Ask a Divorce Lawyer: What is the statute of limitations on nonpayments of support?

Question: In 1991, I was ordered to pay a one-time payment of $550 to my wife as part of the divorce decree. I paid via money order and no longer have the receipt. 

Now, almost 20 years later and with our son almost 20 and in college, she is suing me for the $550 she says she never received! Not once has this been brought up since 1991. 

Is there a statute of limitations on this? Or will a judge demand I pay her $550 because I don’t have a receipt from 20 years ago?

 

Answer:

As you already know, it is very important to obtain and save receipts when making court ordered payments.  However, most people do not save receipts after 20 years have passed.  Did you withdraw the funds from a checking account to buy the money order?  If so, your bank may be able to print the statement from the month you paid.  If not, it’s a he said she said issue.  I don’t know how credible a person is who doesn’t even bring the issue of payment up in almost 20 years.  But she may have a different “version” of how the situation transpired.

I must preface that I do not practice in your jurisdiction.  Limitations on recovery are state specific.  Therefore, I cannot tell you whether or not there is a statute of limitations which applies to your situation.  In addition to statutes, some Courts rule as a matter of policy that they will not hear arguments of nonpayment once the party has waited X number of months/years.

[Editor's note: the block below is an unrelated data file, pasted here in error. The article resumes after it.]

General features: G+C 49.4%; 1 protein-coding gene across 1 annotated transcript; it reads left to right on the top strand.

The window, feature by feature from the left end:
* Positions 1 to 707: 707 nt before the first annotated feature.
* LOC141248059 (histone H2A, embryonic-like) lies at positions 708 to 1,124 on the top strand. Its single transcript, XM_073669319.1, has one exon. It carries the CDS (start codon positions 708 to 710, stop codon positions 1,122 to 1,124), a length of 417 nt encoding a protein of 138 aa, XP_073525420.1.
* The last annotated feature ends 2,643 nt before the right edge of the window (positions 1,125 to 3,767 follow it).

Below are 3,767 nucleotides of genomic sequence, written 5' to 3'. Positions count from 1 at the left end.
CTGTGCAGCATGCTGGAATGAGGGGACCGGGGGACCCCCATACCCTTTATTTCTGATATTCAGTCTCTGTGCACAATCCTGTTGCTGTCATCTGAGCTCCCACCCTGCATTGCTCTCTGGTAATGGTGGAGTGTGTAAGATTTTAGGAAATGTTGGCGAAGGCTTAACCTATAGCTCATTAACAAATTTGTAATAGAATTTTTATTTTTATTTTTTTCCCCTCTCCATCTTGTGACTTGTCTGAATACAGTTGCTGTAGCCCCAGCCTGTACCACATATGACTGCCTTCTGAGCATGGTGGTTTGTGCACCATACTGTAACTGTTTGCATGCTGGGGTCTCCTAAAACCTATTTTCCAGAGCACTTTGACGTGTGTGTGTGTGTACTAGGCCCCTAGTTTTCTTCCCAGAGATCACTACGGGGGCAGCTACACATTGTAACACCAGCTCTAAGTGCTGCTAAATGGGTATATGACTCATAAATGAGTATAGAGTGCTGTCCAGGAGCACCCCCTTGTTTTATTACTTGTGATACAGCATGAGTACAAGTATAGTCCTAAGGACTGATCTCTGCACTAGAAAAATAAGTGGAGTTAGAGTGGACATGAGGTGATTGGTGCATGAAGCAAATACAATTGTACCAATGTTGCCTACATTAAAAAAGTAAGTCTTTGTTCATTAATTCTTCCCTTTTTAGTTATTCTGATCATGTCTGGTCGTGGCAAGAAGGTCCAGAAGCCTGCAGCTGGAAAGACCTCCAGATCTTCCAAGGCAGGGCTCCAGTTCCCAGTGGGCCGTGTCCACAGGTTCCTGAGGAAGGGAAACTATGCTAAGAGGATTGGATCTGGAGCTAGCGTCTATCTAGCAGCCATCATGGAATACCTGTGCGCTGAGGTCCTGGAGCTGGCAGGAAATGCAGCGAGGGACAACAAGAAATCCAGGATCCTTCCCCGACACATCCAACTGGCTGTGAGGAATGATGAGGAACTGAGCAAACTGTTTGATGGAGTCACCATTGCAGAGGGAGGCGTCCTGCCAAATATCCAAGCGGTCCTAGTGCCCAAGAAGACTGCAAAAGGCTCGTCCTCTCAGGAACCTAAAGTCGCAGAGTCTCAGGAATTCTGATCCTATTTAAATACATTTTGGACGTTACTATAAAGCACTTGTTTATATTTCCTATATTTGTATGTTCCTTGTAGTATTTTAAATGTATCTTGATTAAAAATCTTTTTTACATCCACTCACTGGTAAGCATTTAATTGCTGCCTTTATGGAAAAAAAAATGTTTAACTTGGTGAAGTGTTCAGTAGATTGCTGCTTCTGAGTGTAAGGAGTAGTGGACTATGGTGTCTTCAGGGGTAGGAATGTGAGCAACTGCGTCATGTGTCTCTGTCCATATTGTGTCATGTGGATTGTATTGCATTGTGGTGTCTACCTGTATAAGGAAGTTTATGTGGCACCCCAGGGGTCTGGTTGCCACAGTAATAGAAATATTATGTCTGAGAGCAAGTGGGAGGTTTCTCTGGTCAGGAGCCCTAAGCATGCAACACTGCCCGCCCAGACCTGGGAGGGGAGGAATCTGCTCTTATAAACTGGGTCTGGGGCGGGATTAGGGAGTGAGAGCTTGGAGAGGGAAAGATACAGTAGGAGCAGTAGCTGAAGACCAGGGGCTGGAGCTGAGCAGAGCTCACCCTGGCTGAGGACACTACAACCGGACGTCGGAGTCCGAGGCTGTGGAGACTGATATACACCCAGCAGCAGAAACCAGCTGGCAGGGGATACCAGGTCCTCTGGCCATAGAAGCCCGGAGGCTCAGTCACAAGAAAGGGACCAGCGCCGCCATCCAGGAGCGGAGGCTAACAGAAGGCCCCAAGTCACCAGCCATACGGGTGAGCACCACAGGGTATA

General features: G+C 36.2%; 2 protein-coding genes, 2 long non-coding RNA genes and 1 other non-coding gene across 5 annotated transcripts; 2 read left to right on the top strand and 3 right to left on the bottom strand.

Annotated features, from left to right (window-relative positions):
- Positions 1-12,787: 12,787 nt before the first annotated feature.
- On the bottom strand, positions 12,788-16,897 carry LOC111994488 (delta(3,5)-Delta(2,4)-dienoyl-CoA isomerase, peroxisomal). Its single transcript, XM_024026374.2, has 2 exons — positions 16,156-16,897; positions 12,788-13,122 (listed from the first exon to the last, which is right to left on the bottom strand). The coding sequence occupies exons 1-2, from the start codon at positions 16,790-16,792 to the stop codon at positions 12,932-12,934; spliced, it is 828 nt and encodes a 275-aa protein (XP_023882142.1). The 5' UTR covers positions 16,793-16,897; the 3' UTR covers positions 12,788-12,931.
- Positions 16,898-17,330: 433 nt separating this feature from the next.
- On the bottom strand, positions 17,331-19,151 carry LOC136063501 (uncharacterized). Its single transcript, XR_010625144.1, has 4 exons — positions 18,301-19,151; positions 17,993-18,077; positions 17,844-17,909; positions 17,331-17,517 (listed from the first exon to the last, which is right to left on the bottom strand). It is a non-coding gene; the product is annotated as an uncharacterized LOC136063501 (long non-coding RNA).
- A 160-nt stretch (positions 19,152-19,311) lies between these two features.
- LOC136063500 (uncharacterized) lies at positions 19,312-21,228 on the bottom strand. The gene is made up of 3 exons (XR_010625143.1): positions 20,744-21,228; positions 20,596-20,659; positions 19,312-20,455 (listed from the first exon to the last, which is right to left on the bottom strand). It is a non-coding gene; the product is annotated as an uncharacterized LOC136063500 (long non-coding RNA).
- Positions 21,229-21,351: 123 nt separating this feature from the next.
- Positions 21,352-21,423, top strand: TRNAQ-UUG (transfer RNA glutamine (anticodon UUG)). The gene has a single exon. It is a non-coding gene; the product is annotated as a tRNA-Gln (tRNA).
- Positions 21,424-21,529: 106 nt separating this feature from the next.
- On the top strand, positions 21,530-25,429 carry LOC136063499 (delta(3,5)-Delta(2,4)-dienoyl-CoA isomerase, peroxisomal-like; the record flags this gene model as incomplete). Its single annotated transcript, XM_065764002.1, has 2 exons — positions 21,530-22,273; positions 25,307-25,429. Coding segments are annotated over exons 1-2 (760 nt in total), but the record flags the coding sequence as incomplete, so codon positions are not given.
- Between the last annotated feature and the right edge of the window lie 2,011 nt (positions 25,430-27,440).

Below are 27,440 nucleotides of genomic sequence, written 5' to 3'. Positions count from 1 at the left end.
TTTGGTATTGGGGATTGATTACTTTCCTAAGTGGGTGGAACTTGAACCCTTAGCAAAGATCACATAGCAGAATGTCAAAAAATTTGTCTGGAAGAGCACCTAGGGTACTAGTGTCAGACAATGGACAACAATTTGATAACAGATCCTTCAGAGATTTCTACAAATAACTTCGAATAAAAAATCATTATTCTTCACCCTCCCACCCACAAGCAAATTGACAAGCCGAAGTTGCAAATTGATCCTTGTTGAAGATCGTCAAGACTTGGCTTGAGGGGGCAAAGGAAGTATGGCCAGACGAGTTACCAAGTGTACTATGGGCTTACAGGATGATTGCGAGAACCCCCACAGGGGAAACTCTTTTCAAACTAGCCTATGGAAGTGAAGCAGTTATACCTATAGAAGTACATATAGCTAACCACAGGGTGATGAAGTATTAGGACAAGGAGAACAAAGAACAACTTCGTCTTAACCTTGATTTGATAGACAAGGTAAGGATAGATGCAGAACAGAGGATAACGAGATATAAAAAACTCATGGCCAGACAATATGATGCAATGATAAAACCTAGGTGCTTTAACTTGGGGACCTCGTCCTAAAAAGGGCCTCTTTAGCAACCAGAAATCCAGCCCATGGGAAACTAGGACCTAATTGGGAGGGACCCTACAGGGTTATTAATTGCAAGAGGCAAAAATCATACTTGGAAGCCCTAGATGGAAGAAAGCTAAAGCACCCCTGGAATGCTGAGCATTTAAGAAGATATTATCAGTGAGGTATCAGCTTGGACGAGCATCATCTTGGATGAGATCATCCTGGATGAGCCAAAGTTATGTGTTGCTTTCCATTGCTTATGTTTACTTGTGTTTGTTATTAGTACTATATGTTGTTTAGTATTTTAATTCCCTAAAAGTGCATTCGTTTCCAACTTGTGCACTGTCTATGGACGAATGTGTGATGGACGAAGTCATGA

You should contact a domestic litigation attorney licensed in your jurisdiction regarding the matter immediately.  Cordell & Cordell has many attorneys licensed and located in Indiana who may be able to help.

 

Erica Christian is an Associate Attorney in the Milwaukee, Wisconsin, office of Cordell & Cordell, P.C. She is licensed to practice law in the state of Wisconsin. She is a member of the Wisconsin Bar Association, the Family Law Section and the Children’s Law Section.

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